How Are You Teaching?
Autonomous Learning through a Learner Diary
- Korean 4101.01
Yonsoo Kang-Parker, Ph.D., senior lecturer with the Department of East Asian Languages and Literature, investigated the effectiveness of learner diaries in promoting autonomous learning as part of a 2021-22 Drake Institute Research & Implementation grant.
The project was conducted during the autumn semester 2021 in Korean 4101.01. Kang-Parker assigned a weekly learner diary using Self-Determination Theory (SDT) as the main theoretical framework for the research.
The findings revealed that through keeping a learner diary, students carried out a series of self-regulated acts, such as setting goals, searching for learning resources, assessing their performance, and expressing a sense of accomplishment. These learning behaviors satisfied the three key elements of SDT, e.g., autonomy, competence, and relatedness, resulting in increased motivation to learn autonomously both in and out of the classroom regardless of individual students’ level of proficiency, Kang-Parker reported.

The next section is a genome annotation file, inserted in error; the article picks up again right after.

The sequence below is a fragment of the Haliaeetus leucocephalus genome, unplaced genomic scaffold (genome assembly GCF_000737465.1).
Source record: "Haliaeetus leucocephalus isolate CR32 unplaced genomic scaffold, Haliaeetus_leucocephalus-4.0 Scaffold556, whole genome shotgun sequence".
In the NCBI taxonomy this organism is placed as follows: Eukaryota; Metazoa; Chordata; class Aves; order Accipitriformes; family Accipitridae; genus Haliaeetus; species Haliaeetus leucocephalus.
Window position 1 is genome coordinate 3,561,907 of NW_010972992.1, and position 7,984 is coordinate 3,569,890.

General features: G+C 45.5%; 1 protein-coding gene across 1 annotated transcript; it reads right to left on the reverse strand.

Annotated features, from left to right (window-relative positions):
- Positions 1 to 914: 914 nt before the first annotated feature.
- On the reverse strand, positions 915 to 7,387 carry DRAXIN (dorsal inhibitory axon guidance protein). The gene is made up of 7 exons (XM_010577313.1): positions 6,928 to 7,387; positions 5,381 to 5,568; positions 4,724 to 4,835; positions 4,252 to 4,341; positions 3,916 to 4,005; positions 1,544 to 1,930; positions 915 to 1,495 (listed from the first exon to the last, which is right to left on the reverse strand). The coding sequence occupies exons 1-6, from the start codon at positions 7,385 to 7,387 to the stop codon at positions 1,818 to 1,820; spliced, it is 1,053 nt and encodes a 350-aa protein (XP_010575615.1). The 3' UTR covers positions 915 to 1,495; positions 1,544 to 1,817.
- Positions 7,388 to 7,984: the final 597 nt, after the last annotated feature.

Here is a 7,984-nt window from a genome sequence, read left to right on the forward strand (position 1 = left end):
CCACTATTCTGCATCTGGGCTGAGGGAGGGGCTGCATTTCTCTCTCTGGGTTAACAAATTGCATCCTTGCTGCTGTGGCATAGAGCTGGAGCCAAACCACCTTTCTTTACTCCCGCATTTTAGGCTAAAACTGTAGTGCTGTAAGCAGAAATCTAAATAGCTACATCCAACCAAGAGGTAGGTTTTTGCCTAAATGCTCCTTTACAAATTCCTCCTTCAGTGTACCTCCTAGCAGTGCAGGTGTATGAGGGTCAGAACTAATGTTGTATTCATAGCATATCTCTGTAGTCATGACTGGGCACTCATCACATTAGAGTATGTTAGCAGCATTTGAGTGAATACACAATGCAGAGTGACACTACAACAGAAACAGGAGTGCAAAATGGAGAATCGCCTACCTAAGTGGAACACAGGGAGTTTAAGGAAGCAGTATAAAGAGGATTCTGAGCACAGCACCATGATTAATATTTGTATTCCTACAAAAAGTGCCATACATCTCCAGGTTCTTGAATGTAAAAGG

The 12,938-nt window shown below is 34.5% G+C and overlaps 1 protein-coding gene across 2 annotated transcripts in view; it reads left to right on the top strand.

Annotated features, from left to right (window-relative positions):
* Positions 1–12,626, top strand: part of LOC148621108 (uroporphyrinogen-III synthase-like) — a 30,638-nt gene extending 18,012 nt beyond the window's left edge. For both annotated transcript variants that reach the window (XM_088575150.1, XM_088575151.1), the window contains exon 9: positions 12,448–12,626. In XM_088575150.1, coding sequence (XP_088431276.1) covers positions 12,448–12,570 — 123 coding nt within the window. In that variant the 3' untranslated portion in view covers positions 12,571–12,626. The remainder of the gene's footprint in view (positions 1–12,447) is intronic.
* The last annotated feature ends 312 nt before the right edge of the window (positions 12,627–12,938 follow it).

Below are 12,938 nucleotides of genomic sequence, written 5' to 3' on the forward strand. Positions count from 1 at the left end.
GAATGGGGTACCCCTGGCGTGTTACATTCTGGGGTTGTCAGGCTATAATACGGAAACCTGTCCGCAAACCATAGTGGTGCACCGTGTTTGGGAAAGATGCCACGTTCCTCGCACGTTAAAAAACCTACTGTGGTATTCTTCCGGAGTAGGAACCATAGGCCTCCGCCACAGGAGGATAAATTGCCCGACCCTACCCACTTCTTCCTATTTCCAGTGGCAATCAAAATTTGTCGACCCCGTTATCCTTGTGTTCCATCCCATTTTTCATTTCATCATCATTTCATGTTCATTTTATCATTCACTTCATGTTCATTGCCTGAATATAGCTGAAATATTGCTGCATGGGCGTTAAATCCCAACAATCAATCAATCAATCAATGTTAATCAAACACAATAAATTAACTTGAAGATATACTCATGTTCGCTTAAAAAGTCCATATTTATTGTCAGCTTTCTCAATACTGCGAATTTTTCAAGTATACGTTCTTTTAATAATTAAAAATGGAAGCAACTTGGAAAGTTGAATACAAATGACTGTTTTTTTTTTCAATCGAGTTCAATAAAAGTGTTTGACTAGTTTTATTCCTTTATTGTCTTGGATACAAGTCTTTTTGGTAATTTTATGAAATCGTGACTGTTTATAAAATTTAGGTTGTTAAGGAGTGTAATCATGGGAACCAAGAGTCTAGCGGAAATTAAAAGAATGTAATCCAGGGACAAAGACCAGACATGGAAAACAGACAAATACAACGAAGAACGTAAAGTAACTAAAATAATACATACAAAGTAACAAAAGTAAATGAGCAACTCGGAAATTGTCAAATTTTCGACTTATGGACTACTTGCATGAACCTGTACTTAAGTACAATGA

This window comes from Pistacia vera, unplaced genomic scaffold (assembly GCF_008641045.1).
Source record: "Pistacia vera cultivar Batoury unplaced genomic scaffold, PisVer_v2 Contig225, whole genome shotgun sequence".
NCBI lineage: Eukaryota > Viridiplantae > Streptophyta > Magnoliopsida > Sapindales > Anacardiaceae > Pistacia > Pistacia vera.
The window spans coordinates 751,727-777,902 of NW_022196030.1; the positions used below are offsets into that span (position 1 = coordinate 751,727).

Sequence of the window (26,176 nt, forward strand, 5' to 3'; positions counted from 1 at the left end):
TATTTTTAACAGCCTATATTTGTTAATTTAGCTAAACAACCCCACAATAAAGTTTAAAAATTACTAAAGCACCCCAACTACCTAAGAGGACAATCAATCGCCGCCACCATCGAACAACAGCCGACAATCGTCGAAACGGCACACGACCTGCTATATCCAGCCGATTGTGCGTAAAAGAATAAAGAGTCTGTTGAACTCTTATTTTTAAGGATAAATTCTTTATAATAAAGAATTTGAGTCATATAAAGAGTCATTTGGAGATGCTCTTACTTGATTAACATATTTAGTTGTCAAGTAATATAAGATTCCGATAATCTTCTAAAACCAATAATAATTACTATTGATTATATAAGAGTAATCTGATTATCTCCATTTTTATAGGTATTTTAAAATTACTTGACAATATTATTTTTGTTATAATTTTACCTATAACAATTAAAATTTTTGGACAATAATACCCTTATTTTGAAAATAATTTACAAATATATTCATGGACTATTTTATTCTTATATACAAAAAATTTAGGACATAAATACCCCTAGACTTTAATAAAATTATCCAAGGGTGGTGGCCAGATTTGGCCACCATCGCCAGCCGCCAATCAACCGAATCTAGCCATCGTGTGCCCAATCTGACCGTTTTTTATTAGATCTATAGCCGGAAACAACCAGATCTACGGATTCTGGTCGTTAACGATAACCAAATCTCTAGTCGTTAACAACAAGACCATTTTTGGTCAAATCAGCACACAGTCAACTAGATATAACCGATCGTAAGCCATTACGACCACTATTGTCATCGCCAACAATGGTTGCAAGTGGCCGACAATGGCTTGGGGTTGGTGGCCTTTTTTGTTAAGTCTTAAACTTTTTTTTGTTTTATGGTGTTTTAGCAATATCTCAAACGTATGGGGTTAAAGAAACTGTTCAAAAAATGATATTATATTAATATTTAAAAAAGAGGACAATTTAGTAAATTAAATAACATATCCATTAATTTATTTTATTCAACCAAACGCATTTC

Most significant, according to Kang-Parker, was the change in student attitude regarding the assignment. Initially, students considered the learner diary a difficult task. Toward mid-semester, “all participants began to consider [the weekly diary] enjoyable and rewarding.” By the end of the semester, they favored writing the diary in Korean and credited the activity with their progress.
“It was also found that positive feedback and encouragement from the teacher played a crucial role in enhancing students’ self-efficacy.”
Kang-Parker examined student feedback and course evaluation data.
A learner diary was a useful tool for rebooting students’ motivation after a significant period of online learning during the pandemic. She recommends learner diaries be implemented with classes where instructors are able to provide feedback on a regular basis “since the instructor’s feedback plays a crucial role for the success of a learner diary activity.”